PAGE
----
4) Time shift. Use his preferred entertainment to get him up in the morning. For example, if he absolutely must watch (insert his favourite show here – I don’t know your son) make it a rule that he watches it before he is due to leave for school.

5) Reduce the margins. Following on from that, come to an agreement with him about how much time he does need from when he wakes up till when he leaves for school and don’t bother waking him till that time. Better still give him the responsibility to set an alarm for himself. Maybe if he wakes with a sense of urgency knowing there is only just enough time to get ready he might be a little more motivated.

6) Choose consequences that sting. Tie consequences to something other than school. Even if he likes school, missing some of it is not something he will perceive as a personal cost so find something that is (money, social hours on the weekend, TV and internet rights, etc) and make those the consequence of him not getting up on time.

As to grudgingly sauntering off to school – sorry, nothing can be done about that!

Posted on Leave a comment

Tension because of Asperger’s and ADHD

QUESTION: My 15 year old son has ADD and Aspergers and my 11 year old daughter has ADHD.
We have a very stressful home environment at the moment and would appreciate any information on how to cope better.

RESPONSE: As to your question, while I have never experienced what you are I have encountered many parents in a similar situation. Many find help and relief by sharing with others in similar situations through the various Aspergers/ADHD support groups, I hope you have one close by you. Because I have limited experience in the area I can only offer a more general response.

Firstly, celebrate the positives. In any intensely emotional situation it is easy to become so absorbed in coping and responding that it is easy for the joyful moments, that ought to bring relief, to slip by almost unnoticed. I am sure there are moments every day when your son or daughter do or say (or sometimes don’t do or say) things that surprise or amuse you. Depending on the preceding behaviour it could be difficult to do this, but whenever possible make a conscious effort to enjoy those moments and lock them away in your memory.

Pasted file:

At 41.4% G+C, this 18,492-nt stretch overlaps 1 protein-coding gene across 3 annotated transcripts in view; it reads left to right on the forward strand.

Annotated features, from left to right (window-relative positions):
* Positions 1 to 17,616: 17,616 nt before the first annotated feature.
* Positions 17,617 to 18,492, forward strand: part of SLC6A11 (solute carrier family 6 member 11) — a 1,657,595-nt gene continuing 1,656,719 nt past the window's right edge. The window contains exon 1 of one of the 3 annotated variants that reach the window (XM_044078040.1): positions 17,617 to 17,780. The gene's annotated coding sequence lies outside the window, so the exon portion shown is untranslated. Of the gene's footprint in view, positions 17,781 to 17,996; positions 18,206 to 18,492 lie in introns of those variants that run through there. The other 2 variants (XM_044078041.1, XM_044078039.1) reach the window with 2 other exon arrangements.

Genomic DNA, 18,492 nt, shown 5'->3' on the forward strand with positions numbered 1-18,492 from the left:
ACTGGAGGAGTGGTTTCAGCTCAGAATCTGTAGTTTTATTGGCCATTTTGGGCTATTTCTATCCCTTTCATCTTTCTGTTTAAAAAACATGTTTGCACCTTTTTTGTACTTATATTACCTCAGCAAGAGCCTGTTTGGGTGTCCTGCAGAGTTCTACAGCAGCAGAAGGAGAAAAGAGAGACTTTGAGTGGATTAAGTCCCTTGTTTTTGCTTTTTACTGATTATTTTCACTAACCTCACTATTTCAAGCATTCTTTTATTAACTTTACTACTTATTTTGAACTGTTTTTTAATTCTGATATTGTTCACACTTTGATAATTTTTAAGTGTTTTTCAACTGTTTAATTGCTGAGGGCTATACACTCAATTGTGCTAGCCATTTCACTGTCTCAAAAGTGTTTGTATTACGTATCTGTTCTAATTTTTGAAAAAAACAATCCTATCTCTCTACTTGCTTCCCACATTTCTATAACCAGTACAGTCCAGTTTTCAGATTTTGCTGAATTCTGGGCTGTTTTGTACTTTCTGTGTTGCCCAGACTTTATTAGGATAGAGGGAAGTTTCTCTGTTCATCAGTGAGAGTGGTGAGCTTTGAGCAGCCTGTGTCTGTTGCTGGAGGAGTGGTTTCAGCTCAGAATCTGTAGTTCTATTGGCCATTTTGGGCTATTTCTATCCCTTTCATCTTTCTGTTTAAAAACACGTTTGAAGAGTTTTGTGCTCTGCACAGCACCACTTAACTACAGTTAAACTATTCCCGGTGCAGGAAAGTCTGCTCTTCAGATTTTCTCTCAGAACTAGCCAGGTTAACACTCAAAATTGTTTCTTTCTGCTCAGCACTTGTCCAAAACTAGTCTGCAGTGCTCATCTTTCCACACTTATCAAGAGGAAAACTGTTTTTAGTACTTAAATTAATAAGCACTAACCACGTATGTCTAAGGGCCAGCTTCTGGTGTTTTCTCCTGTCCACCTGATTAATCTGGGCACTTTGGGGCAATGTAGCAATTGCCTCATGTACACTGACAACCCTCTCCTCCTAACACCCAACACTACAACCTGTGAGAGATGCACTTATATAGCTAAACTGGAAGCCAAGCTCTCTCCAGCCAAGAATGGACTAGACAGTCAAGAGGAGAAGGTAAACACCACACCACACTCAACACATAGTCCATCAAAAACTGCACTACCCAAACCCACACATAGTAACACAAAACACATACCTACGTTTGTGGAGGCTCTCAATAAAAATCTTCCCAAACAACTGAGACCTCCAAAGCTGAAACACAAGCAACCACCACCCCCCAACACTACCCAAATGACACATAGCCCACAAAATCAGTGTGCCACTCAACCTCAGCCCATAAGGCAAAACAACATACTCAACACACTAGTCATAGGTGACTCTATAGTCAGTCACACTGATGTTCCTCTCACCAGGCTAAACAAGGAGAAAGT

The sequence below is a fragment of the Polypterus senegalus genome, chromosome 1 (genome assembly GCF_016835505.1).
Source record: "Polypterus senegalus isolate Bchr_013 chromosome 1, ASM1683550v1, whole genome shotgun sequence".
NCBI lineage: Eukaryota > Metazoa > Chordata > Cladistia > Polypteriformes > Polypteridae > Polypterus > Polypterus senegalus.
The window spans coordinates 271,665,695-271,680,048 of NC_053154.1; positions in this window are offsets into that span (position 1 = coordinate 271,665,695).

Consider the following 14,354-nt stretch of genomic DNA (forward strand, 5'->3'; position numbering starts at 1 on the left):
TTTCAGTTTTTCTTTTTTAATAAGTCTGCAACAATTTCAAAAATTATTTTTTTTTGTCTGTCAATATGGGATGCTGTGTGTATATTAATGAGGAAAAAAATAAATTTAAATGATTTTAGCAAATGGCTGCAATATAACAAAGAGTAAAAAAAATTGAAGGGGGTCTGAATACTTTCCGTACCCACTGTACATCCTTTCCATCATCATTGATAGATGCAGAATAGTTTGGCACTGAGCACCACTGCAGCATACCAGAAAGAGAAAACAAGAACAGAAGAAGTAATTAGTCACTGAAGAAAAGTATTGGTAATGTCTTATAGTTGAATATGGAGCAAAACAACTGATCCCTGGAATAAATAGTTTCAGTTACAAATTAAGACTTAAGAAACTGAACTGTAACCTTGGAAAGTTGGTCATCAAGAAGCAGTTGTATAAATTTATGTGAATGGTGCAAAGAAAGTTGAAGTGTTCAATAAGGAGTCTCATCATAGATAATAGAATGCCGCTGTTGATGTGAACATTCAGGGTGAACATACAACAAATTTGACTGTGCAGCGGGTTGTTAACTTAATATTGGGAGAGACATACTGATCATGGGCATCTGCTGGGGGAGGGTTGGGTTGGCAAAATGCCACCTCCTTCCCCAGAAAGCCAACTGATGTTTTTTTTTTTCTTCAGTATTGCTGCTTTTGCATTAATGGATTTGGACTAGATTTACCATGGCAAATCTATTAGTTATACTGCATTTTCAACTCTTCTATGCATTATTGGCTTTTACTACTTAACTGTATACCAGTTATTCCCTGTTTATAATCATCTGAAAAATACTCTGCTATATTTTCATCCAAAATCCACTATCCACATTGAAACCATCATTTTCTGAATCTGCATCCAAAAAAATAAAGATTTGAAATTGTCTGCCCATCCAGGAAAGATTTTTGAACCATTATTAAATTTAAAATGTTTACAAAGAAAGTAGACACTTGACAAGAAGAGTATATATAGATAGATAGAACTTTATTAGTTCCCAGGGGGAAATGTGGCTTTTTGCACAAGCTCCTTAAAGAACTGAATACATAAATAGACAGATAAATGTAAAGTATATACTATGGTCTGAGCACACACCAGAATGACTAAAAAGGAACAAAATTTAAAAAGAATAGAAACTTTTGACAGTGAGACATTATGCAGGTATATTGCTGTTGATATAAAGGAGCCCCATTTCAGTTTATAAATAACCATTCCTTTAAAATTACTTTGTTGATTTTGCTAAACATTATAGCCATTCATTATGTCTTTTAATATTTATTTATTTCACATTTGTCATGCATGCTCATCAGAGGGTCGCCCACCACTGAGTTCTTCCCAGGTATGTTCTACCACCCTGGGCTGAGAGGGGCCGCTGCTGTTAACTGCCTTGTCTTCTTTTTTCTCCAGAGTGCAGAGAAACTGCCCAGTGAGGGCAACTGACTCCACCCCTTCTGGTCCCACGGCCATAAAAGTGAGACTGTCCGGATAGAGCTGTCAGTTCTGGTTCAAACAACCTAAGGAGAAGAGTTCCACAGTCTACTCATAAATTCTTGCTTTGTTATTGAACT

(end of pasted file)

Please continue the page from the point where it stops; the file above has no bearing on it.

Secondly, remember that your kids are teenagers too, much of the behaviour that makes life tense now is a perfectly natural part of adolescent development. It doesn’t make the behaviour any less irritating or stress inducing, it just means that as your children mature the extremes of behaviour will moderate and life will be more gentle.

And thirdly, focus on the medium to long term. This is probably small comfort, but you are almost certainly going through the most difficult time you will ever have with your children. As you consistently and lovingly parent now the attitudes and stability you hope to see in your children will gradually take root and grow. When they are in their late teens and early twenties they will probably not understand the difficulties they caused for you but you and they will enjoy the relationship you long for.

Posted on Leave a comment

My niece is manipulative and threatening

QUESTION: My 15 year old niece is very clever; but she refuses to attend school, has an older boyfriend whom she manipulates. She is abusive to parents & grandmother, & has lately taken to damaging walls & breaking things including a mirror. Parents & grandmother are distraught, especially since they can’t get the child to visit a doctor or psychologist. She also frequently threatens them that if they check her behaviour, she will call the cops. Nobody has laid a hand on her, or abused her in any way. Please advise where parents can obtain help. She does not do drugs or drink alcohol.


Teenagers can be dreadfully emotional and stubborn because they are so posses by the moment. In their minds if the their desires aren’t met immediately they may not be met at all. Add to this the fact that when teens can’t win an argument logically they will usually turn to bullying (as indicated by what you have said about the physical damage your niece is causing) and you have people who are very hard to live with sometimes.

In response to a couple of your points: Every state has a parent help website and live phone counselling (see list here),these are a great starting point for parents in need. For face to face counselling your family could find some great help from Centacare (a counselling service of the Catholic church but open to people of all faiths).